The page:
Wednesday, June 20, 2012

U.S. Adds Syria to List of Nations Failing to Combat Human Trafficking

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Published: June 20, 2012

WASHINGTON — While some governments are making significant strides to end modern-day slavery, the State Department on Tuesday singled out 17 others that it said were “treating victims as criminals or ignoring them entirely.”
In its 2012 report on human trafficking, the department added Syria to the list of nations that could face American sanctions for not doing enough to combat forced labor and commercial sexual exploitation. The report said the violence in Syria had weakened security and made it difficult to monitor anti-trafficking efforts.

The other countries that the report said were falling well short of standards and not making substantial efforts to improve conditions were Algeria, the Central African Republic, the Democratic Republic of Congo, Cuba, Equatorial Guinea, Eritrea, Iran, North Korea, Kuwait, Libya, Madagascar, Papua New Guinea, Saudi Arabia, Sudan, Yemen and Zimbabwe.

Thirty-three of the 185 countries reviewed complied fully with laws geared toward ending human trafficking. Forty-two others were placed on a watch list indicating that, besides falling short of standards, they either have a particularly large number of victims or cannot provide convincing proof that they are making strong efforts to fight trafficking.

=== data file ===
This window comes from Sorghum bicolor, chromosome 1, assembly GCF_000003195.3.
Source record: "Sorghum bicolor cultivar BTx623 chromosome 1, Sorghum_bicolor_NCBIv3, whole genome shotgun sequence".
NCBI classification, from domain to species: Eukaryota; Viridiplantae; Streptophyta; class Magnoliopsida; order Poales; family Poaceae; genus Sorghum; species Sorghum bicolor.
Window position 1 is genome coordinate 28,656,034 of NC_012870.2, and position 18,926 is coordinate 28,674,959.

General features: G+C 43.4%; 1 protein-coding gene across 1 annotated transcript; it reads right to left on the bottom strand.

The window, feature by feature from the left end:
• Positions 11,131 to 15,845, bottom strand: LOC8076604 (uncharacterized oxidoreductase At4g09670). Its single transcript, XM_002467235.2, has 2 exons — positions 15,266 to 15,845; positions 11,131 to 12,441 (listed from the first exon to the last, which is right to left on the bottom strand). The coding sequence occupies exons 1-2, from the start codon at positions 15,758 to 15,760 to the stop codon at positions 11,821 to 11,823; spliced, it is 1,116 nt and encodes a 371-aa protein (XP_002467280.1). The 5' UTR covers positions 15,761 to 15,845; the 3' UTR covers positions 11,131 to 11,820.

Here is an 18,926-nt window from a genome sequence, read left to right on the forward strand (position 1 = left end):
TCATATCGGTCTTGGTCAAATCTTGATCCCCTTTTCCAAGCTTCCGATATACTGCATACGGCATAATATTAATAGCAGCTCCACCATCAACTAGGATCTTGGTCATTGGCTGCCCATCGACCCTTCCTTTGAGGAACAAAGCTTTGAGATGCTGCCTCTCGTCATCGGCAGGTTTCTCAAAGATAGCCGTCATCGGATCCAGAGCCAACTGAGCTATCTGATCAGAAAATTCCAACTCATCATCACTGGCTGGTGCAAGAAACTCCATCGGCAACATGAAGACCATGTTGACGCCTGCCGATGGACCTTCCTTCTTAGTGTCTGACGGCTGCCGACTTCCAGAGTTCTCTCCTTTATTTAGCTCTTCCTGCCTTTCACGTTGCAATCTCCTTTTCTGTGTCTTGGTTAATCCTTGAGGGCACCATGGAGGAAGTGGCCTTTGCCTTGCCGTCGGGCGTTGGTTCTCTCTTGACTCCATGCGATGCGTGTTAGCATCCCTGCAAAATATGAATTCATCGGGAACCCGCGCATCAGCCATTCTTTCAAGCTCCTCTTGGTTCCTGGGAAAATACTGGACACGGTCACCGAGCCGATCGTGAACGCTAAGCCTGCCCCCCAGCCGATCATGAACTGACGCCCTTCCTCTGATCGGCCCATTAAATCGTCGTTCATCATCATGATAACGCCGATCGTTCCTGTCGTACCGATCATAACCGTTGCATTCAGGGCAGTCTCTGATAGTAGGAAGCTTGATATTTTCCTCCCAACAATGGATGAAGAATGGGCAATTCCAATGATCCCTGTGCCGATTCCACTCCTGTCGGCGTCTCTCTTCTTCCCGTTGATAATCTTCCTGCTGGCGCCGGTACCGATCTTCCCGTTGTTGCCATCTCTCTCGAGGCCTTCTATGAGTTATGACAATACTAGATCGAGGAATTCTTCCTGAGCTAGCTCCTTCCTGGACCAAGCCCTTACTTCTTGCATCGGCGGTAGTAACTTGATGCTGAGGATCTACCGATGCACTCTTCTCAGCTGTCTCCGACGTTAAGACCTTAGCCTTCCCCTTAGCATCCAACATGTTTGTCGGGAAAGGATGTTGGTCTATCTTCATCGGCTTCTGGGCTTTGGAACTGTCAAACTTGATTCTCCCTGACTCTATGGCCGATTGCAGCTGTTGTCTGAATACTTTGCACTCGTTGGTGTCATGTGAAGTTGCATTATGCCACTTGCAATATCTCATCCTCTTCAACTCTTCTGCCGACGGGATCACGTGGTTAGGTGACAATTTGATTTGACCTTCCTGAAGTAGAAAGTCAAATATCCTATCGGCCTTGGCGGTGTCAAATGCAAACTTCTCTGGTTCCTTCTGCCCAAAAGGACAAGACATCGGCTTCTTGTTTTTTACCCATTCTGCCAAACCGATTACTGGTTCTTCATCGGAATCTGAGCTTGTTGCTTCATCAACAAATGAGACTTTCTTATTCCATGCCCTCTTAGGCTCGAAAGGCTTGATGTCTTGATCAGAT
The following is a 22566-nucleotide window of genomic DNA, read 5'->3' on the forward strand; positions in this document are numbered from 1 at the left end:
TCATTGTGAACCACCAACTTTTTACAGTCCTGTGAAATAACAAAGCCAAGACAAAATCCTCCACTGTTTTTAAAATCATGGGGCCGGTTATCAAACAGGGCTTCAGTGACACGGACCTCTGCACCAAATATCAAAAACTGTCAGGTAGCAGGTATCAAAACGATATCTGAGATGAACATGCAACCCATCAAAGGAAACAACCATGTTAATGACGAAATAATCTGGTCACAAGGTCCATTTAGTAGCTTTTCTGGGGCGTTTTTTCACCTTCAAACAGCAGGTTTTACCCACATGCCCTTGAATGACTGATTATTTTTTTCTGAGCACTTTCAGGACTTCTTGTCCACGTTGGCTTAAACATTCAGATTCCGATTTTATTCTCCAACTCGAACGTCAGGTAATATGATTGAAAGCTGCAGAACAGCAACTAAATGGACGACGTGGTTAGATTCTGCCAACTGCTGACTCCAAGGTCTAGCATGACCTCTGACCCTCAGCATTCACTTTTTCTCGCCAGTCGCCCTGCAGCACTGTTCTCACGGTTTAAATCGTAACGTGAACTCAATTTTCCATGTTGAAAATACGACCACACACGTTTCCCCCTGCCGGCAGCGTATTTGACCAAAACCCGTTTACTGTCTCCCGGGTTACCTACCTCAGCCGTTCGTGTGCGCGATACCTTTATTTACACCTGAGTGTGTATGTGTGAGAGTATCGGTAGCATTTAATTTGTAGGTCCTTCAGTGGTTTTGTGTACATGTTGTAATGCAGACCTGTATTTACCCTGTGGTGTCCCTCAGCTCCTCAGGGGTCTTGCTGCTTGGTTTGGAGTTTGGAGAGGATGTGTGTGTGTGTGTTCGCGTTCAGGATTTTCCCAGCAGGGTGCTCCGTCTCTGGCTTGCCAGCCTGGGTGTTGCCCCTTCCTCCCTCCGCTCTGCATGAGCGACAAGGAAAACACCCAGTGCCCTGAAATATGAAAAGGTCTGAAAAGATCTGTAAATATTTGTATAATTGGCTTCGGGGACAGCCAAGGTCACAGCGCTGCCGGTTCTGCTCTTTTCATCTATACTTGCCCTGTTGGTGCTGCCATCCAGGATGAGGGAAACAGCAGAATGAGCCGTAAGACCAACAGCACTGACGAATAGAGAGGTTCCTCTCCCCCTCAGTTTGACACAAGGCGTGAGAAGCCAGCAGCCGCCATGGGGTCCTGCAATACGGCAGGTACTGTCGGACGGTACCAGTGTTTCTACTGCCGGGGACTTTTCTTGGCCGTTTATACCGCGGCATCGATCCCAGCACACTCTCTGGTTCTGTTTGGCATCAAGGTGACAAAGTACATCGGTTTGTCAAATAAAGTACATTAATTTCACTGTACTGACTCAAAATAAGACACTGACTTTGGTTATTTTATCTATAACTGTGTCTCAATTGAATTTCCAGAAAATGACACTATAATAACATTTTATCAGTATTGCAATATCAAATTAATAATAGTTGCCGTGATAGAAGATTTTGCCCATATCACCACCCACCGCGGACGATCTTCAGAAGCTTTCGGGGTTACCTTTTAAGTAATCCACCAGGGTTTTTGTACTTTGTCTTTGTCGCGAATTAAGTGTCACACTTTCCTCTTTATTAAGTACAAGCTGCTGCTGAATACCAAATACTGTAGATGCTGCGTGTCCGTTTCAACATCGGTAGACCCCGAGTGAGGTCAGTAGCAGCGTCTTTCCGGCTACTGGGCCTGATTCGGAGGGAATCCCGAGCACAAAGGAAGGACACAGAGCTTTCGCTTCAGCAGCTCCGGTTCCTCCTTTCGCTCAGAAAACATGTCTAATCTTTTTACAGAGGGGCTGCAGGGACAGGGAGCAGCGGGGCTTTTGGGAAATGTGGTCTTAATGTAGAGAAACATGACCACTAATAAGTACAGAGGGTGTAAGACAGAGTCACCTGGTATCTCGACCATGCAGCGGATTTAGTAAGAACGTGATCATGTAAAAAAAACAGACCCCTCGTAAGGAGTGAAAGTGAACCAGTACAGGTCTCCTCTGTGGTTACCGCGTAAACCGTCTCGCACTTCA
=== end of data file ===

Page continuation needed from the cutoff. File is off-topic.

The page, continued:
The State Department estimates that 27 million people worldwide, most of them women and children, are victims of human trafficking, forced into labor or prostitution.

“Ultimately, this report reminds us of the human cost of this crime,” Secretary of State Hillary Rodham Clinton said Tuesday. “Traffickers prey on the hopes and dreams of those seeking a better life, and our goal should be to put those hopes and dreams back within reach.”

The report said that governments’ concerns about illegal immigration had sometimes hampered their response to trafficking. “Trafficking indicators are missed, and victims are wrongly classified as illegal migrants and criminals,” the report said.

The actress Jada Pinkett Smith, who attended the report’s release, said she had been inspired to lend her voice to the fight against trafficking after her daughter, Willow, 11, saw the video about the Ugandan warlord Joseph Kony that became an Internet sensation this year.

“When she realized there were children being trafficked as child soldiers,” Ms. Smith said, “she got on the Internet and started to do research and realized there were actually kids her age that were being trafficked into sex slavery, and it just surprised her, and she came to me and she said, ‘Mommy, did you know that there were girls being trafficked who are my age?’ ”

“I want people to just be more aware that it exists,” she added. “I’m ashamed to say that it took my 11-year-old daughter to bring it to my awareness.”

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